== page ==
The current Trump and Clinton presidential transition teams are benefiting from three laws enacted over the past six years, new federal funding and a longer timeframe before one of those teams wins and begins preparing for the Inauguration, two veterans of past White House changeovers said on Friday.
Clay Johnson III, who directed the incoming and outgoing transitions for President George W. Bush, and Thomas “Mack” McLarty, President Clinton’s chief of staff who handled the 1992-1993 changeover, told reporters at a National Press Club panel that the 2016 process is off to an unprecedentedly solid start. That’s in no small part, they suggested, due to formalized guidance from a group of nonprofits that includes the event’s sponsor, the nonprofit Partnership for Public Service.
“Every president promises to be a very effective leader, but there comes a time when candidates must put their team on the field to be effective not as soon as they get to it but right away, at 12:01, a.m. on Jan. 21,” Johnson said. “The American people deserve to have assurance the next present will lead the minute of being sworn in.”
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McLarty added, “We’ve come a long way since President Truman” first approached his successor on transition planning. “We can see a real feeling of patriotism, responsibility and a duty to make it work even if” the incoming team is from another party. “There was no lack of goodwill” back in 1992, he said. “but there was a lack of order and formality. “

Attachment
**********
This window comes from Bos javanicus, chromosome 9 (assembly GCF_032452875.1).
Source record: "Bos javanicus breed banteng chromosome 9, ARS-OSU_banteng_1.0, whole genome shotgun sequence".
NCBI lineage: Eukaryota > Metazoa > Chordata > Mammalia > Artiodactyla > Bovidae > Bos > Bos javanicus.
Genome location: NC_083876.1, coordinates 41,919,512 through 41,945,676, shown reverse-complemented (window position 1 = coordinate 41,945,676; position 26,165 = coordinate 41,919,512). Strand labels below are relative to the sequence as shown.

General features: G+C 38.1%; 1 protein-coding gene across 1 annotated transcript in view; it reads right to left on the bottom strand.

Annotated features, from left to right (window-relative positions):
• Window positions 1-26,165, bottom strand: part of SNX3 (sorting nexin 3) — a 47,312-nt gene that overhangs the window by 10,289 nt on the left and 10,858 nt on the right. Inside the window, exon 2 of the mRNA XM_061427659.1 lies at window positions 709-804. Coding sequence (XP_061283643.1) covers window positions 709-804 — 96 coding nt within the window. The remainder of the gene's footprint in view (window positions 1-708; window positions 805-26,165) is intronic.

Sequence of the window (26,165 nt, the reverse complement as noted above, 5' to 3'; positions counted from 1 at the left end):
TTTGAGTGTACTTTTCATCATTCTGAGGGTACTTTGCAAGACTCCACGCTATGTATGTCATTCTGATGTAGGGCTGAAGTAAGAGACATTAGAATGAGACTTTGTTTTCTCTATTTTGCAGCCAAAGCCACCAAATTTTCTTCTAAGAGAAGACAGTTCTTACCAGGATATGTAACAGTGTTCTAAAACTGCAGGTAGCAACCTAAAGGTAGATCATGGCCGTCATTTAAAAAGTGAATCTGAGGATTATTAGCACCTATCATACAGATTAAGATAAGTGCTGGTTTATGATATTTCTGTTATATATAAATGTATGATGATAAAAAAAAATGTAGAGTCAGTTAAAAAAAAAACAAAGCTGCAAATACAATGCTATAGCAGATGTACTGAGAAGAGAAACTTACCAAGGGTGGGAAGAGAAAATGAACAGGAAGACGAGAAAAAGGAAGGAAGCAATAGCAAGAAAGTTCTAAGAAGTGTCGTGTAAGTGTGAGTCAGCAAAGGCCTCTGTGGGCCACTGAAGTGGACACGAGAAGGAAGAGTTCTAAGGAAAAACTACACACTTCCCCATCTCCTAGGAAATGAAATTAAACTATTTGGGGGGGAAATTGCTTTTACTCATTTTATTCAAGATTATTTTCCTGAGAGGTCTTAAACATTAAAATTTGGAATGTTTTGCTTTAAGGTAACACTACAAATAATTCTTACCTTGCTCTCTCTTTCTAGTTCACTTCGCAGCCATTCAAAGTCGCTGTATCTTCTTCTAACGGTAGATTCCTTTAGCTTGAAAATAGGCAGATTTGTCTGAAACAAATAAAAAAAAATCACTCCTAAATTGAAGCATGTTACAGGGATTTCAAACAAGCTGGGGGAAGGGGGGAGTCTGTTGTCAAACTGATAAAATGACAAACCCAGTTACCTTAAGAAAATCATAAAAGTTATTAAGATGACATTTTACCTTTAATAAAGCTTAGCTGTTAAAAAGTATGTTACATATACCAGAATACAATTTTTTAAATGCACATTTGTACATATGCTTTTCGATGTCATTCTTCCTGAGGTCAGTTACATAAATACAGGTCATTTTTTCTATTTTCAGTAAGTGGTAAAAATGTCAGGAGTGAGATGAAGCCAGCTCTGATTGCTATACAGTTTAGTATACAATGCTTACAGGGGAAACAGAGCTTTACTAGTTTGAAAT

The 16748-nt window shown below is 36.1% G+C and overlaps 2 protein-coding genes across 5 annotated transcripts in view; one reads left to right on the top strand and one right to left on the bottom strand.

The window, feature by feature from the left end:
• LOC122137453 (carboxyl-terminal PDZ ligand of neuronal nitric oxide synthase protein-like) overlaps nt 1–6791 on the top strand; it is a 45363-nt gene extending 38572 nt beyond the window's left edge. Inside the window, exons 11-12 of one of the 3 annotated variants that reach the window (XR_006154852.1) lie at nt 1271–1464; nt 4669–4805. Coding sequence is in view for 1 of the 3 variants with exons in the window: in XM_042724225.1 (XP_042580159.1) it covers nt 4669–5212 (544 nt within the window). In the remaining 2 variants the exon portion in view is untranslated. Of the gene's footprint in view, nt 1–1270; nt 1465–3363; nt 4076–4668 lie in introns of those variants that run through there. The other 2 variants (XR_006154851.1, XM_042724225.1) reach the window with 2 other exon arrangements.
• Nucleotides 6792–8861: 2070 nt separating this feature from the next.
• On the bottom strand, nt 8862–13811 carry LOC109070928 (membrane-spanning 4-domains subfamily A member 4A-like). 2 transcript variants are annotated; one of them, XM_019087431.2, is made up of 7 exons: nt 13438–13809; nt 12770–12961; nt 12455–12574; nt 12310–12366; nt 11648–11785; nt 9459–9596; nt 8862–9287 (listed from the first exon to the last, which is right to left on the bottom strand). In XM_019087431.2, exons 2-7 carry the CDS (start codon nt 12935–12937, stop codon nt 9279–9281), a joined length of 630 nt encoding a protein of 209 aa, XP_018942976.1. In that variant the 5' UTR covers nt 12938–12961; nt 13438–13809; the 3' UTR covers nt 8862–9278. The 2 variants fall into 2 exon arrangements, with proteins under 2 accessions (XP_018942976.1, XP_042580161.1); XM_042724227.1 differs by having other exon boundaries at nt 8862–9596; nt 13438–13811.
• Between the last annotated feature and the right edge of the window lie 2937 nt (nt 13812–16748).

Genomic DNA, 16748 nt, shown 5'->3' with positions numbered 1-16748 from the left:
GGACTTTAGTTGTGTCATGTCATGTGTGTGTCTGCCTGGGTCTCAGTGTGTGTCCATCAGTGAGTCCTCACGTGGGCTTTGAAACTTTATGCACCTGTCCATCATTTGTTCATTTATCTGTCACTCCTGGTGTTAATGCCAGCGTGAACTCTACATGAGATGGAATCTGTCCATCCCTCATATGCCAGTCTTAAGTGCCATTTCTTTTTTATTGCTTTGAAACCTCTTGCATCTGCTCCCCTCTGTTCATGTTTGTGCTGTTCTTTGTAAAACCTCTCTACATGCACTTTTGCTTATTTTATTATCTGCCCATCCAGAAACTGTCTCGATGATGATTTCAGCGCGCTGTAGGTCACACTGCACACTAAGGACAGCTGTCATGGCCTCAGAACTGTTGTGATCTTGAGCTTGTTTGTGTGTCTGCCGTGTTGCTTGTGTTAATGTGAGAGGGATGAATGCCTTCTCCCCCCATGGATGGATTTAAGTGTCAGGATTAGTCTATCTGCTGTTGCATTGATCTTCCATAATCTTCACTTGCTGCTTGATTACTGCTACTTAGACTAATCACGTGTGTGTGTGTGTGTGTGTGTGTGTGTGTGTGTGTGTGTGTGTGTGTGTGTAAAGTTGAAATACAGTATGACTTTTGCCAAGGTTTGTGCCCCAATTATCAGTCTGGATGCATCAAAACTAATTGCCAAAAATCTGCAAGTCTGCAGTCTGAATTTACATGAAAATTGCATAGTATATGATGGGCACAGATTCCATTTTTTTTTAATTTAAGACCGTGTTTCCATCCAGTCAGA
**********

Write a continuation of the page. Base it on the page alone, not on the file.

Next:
The security briefing the Clinton team received from then-Joint Chiefs of Staff Chairman Colin Powell, he added, “goes right to the essence of the transition,” national security. As many have noted, security has become even more of an urgent priority after the 9/11 terrorist attacks.
Max Stier, president and CEO of the partnership, which has been working to improve transitions for nine years, said, ”Everyone says the transition is peaceful but no one tells you it’s ugly.” Think of a $4 trillion budget, 4 million employees and hundreds of operating units that used to be mastered in 70-odd days at a moment of maximum vulnerability. “Today both campaigns operate at a level of intensity that previously had not existed,” Stier said, alluding to the mandatory White House meetings with officials from both major campaigns and agencies, as well as the transition offices that have been set up with funding by the General Services Administration.
The law’s allowance for funding and staffing up right after the summer conventions, rather than after Election day, “lengthens the runway” for better preparations, Stier said.
Recent incoming administrations, the speakers noted, struggled with a bare-bones staff to fill 4,000 top jobs, 1,100 of which require Senate confirmation and security clearances. The Partnership set a goal for the eventual election victor to make the top 100 “core” appointments right after Inauguration Day and another 300 by the August recess.